C) Advertising can reach many consumers simultaneously with the same message, with a relatively low cost per exposure. It can increase awareness of your titles and educate people about the benefits of buying them. In general, the return on your advertising expenditure is not immediate. One ad will not pay for itself, since the benefits of advertising accrue over time as readers are reminded repeatedly about your titles.

There are different types of advertising to consider. Awareness advertising alerts consumers that your title is available and directs them to bookstores to purchase it. Direct-response advertising provides a means to purchase your books directly. Cooperative advertising can reduce your costs, but it usually reduces your exposure, too. For example, you may participate with other publishers, advertising your titles in a special insert in Publishers Weekly. While this is less expensive than advertising on your own, your title may be lost among all the others.

Also included in this category is direct mail. This is a highly targeted form of advertising and is most efficient when you choose the right list, create compelling copy and mail your letters at the proper time.

Advertising can be a strategic, supportive part of your promotional mix if it is implemented properly. The headline must be provocative and the layout attractive. Each promotional piece must be written with the needs of potential customers in mind, informing and reminding them of the benefits your title offers. Remember to create copy that is applicable for each target market to which you are communicating. Librarians, bookstore buyers, distributors and ultimate readers all buy a book for different reasons.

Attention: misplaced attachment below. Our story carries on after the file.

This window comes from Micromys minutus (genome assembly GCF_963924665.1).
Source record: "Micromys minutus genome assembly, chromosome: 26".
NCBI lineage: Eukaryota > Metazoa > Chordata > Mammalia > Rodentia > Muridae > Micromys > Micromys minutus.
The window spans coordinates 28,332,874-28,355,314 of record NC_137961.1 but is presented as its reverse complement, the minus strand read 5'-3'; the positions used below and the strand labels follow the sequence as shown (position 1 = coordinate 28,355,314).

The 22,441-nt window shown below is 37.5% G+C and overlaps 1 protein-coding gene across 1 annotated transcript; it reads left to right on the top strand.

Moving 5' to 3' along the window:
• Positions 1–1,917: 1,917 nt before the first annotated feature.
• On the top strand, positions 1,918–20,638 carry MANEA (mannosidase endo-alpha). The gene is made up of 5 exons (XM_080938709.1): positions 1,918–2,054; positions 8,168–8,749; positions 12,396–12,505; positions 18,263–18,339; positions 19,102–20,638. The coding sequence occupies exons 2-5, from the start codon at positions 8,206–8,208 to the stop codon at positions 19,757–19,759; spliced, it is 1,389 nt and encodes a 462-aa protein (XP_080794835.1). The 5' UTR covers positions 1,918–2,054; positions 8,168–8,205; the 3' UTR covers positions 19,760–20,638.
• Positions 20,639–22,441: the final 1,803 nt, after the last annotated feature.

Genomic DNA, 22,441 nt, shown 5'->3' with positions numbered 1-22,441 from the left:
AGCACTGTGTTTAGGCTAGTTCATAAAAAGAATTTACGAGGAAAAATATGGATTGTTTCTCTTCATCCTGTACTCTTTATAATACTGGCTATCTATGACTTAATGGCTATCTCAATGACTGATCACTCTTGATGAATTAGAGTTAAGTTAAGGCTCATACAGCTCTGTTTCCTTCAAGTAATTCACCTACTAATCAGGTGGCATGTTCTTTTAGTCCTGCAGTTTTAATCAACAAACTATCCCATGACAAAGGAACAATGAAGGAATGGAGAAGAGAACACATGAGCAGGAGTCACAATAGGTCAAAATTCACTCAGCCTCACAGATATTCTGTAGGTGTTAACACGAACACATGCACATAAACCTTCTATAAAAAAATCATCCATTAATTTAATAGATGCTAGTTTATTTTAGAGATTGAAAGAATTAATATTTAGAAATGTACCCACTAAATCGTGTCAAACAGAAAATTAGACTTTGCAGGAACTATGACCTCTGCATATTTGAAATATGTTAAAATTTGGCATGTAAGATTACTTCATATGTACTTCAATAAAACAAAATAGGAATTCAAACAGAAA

D) Personal selling occurs during person-to-person interaction. It is a persuasive selling tool because it allows two-way communication, giving you the ability to answer questions, overcome objections and close the sale at the same meeting. The major disadvantage is its high cost per contact.

Personal selling does not necessarily mean that you go out and call individually on all the retail outlets in the country. It means that you set yourself up to have some personal contact with prospective buyers. This could occur at trade shows and booksignings, during media events, through personal presentations, networking at BEA or other association meetings and by participating in an online discussion group. Use your market-mapping sessions to think about how each of these may or may not become part of your strategic plan for each market segment.

Use all these examples to stimulate your market mapping sessions and you will find them to be an enjoyable yet strategic way to kindle your creativity and plan your marketing efforts for each of your titles. At the end of each session you will have flip chart pages full of circles and lines that define the markets in which you will participate and the ways you will distribute, price and promote your products in each. You can use this information to write your formal marketing plan, but keep the visuals posted as a reminder of actions you can take every day to increase your sales and profitability.